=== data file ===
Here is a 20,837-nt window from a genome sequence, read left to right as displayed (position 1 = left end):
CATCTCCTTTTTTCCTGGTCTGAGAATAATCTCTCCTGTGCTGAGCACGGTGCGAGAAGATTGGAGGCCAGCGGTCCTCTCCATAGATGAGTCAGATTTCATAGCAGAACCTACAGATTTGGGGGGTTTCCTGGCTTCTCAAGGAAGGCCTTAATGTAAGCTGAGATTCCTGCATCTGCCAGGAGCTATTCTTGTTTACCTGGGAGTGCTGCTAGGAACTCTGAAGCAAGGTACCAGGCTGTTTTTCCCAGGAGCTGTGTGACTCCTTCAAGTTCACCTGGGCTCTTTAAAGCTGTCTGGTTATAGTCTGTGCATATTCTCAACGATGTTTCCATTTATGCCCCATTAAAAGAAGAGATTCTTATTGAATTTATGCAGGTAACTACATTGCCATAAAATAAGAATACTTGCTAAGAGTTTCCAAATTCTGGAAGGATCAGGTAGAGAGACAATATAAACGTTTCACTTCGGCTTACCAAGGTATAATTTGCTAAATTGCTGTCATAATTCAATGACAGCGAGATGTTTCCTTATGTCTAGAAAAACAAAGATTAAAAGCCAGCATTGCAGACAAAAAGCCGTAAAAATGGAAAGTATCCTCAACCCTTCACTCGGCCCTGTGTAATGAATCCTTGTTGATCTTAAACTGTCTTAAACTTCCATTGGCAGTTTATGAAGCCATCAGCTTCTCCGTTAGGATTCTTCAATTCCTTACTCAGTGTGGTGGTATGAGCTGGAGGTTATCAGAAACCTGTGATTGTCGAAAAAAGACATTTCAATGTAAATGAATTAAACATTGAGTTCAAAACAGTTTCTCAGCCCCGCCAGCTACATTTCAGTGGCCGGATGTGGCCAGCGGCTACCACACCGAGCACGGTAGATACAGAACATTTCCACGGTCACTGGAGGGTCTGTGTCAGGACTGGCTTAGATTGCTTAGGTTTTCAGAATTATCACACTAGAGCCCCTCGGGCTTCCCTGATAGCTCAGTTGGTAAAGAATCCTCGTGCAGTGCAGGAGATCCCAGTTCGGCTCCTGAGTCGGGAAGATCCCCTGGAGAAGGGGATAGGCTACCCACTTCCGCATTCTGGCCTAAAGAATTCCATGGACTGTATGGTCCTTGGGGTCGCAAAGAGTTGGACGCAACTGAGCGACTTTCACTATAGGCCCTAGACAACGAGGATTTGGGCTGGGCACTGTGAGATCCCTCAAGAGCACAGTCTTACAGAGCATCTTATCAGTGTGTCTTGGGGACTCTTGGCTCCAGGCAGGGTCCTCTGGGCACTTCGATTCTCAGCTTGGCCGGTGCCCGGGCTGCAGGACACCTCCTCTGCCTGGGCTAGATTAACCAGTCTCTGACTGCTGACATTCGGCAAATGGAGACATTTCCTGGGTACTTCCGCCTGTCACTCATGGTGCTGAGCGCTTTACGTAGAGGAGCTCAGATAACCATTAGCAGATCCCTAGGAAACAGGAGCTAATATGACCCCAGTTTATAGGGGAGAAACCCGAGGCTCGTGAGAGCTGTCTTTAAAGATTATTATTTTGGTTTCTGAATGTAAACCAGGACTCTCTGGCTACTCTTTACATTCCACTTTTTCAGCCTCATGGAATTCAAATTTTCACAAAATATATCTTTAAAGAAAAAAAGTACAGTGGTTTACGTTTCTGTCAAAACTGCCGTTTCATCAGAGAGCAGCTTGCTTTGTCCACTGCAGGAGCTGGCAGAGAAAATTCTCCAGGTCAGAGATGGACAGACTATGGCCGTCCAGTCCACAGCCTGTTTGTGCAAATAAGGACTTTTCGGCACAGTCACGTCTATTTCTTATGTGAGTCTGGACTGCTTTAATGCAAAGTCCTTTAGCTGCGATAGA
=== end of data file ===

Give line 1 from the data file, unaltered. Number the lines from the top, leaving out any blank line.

Here is a 20,837-nt window from a genome sequence, read left to right as displayed (position 1 = left end):